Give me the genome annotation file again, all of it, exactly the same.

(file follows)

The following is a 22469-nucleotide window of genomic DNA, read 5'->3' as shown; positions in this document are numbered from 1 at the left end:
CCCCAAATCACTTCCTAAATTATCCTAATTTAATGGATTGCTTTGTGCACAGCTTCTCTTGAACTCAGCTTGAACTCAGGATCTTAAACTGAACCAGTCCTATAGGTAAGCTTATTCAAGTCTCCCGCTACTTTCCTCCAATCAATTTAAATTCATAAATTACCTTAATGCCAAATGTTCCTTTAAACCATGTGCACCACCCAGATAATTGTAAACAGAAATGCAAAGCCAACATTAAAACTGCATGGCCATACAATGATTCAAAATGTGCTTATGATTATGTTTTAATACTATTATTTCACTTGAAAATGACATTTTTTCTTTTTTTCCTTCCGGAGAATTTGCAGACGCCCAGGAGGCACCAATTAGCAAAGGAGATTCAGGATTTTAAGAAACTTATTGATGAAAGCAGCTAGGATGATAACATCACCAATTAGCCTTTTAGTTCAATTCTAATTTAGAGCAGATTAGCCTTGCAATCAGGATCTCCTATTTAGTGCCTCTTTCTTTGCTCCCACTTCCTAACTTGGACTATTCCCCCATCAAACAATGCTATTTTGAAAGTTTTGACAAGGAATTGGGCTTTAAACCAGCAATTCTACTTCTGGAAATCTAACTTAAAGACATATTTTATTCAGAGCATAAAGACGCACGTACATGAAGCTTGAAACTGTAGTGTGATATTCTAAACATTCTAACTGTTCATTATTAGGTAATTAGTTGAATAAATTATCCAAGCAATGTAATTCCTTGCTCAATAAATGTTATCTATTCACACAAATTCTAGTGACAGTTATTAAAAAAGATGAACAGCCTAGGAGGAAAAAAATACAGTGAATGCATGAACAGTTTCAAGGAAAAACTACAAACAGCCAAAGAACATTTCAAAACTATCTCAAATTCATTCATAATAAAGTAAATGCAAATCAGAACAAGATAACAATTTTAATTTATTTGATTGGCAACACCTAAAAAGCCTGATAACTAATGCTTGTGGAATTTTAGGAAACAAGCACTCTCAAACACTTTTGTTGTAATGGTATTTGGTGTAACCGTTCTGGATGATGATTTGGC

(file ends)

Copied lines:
The following is a 22469-nucleotide window of genomic DNA, read 5'->3' as shown; positions in this document are numbered from 1 at the left end:
CCCCAAATCACTTCCTAAATTATCCTAATTTAATGGATTGCTTTGTGCACAGCTTCTCTTGAACTCAGCTTGAACTCAGGATCTTAAACTGAACCAGTCCTATAGGTAAGCTTATTCAAGTCTCCCGCTACTTTCCTCCAATCAATTTAAATTCATAAATTACCTTAATGCCAAATGTTCCTTTAAACCATGTGCACCACCCAGATAATTGTAAACAGAAATGCAAAGCCAACATTAAAACTGCATGGCCATACAATGATTCAAAATGTGCTTATGATTATGTTTTAATACTATTATTTCACTTGAAAATGACATTTTTTCTTTTTTTCCTTCCGGAGAATTTGCAGACGCCCAGGAGGCACCAATTAGCAAAGGAGATTCAGGATTTTAAGAAACTTATTGATGAAAGCAGCTAGGATGATAACATCACCAATTAGCCTTTTAGTTCAATTCTAATTTAGAGCAGATTAGCCTTGCAATCAGGATCTCCTATTTAGTGCCTCTTTCTTTGCTCCCACTTCCTAACTTGGACTATTCCCCCATCAAACAATGCTATTTTGAAAGTTTTGACAAGGAATTGGGCTTTAAACCAGCAATTCTACTTCTGGAAATCTAACTTAAAGACATATTTTATTCAGAGCATAAAGACGCACGTACATGAAGCTTGAAACTGTAGTGTGATATTCTAAACATTCTAACTGTTCATTATTAGGTAATTAGTTGAATAAATTATCCAAGCAATGTAATTCCTTGCTCAATAAATGTTATCTATTCACACAAATTCTAGTGACAGTTATTAAAAAAGATGAACAGCCTAGGAGGAAAAAAATACAGTGAATGCATGAACAGTTTCAAGGAAAAACTACAAACAGCCAAAGAACATTTCAAAACTATCTCAAATTCATTCATAATAAAGTAAATGCAAATCAGAACAAGATAACAATTTTAATTTATTTGATTGGCAACACCTAAAAAGCCTGATAACTAATGCTTGTGGAATTTTAGGAAACAAGCACTCTCAAACACTTTTGTTGTAATGGTATTTGGTGTAACCGTTCTGGATGATGATTTGGC